This autumn, Nationalmuseum Design presents Embodied, an exhibition of works that challenge the conventional notion of craft. The exhibiting artists share an interest in the corporeal, often related to social issues such as identity, body image, objectification, and power structures. These works exist at the interface of outer and inner, of skin and organs.
This autumn’s exhibition at Nationalmuseum Design straddles the border between art and craft, challenging conventional ideas of what constitutes fine craft. The 12 participating artists have a common interest in the human body and the corporeal. The exhibition includes works that embrace the latest interactive, innovative lighting technology that has to be activated by physical touch. Other works are inspired by biohacking and highlight the idea of transhumanism, of the person and the body as an ongoing process in which the person can evolve and change through technology.
The exhibition interacts with visitors in a playful way. The mighty organ speaks to us through pipes shaped like the human throat and plays according to where we place our feet. Other works highlight contemporary issues that touch a nerve: How women perceive being objectified, and feminist resistance strategies. How mental pain is shaped into physical objects that express frustration and trapped emotions. How cancer treatment gives rise to touching works. These are works at the interface of outer and inner, of skin and organs.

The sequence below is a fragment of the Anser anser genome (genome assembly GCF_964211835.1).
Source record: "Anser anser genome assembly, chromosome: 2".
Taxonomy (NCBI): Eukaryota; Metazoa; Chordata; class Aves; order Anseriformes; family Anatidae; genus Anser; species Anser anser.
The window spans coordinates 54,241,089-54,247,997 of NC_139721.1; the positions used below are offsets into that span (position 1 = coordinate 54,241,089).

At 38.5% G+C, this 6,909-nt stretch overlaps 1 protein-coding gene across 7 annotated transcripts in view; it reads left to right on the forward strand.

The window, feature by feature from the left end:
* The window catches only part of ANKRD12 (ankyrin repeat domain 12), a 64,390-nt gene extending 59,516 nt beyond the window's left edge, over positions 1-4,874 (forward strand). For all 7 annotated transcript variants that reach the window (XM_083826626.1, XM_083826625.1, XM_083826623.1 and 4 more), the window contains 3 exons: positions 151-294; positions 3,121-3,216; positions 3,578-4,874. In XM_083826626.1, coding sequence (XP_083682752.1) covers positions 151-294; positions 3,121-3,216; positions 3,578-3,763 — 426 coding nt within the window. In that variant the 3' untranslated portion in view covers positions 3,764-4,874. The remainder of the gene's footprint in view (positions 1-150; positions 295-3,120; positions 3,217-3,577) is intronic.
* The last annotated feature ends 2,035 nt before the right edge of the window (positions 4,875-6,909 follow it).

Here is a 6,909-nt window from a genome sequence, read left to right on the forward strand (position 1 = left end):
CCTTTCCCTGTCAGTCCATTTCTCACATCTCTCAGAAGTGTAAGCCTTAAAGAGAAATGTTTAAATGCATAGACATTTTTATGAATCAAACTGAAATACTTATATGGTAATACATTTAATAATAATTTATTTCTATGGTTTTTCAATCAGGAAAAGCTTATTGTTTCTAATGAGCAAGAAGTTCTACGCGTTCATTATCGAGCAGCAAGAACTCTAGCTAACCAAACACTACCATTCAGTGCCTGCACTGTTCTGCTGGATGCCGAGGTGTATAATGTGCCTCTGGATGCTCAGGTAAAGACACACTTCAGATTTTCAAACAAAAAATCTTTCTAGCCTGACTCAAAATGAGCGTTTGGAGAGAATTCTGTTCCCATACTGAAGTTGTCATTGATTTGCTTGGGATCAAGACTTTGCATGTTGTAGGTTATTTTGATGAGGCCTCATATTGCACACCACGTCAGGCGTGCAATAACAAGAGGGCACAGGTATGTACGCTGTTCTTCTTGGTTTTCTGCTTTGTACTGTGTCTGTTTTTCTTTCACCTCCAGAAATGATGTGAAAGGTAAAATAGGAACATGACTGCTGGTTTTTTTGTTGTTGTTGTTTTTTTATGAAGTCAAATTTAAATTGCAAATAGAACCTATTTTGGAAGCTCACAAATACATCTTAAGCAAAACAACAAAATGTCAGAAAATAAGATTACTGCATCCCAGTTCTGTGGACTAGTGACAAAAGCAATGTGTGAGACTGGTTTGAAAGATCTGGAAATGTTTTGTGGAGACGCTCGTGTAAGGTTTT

Chronologically, the artists range from Annika Liljedahl, who attended Konstfack in the 1960s, to Ammy Olofsson, who graduated from the same school this May, and Maja Michaelsdotter Eriksson, currently a master’s student at HDK in Gothenburg.
Jens Peterson-Berger and Olov Ylinenpää
Maja Michaelsdotter Eriksson
Per B. Sundberg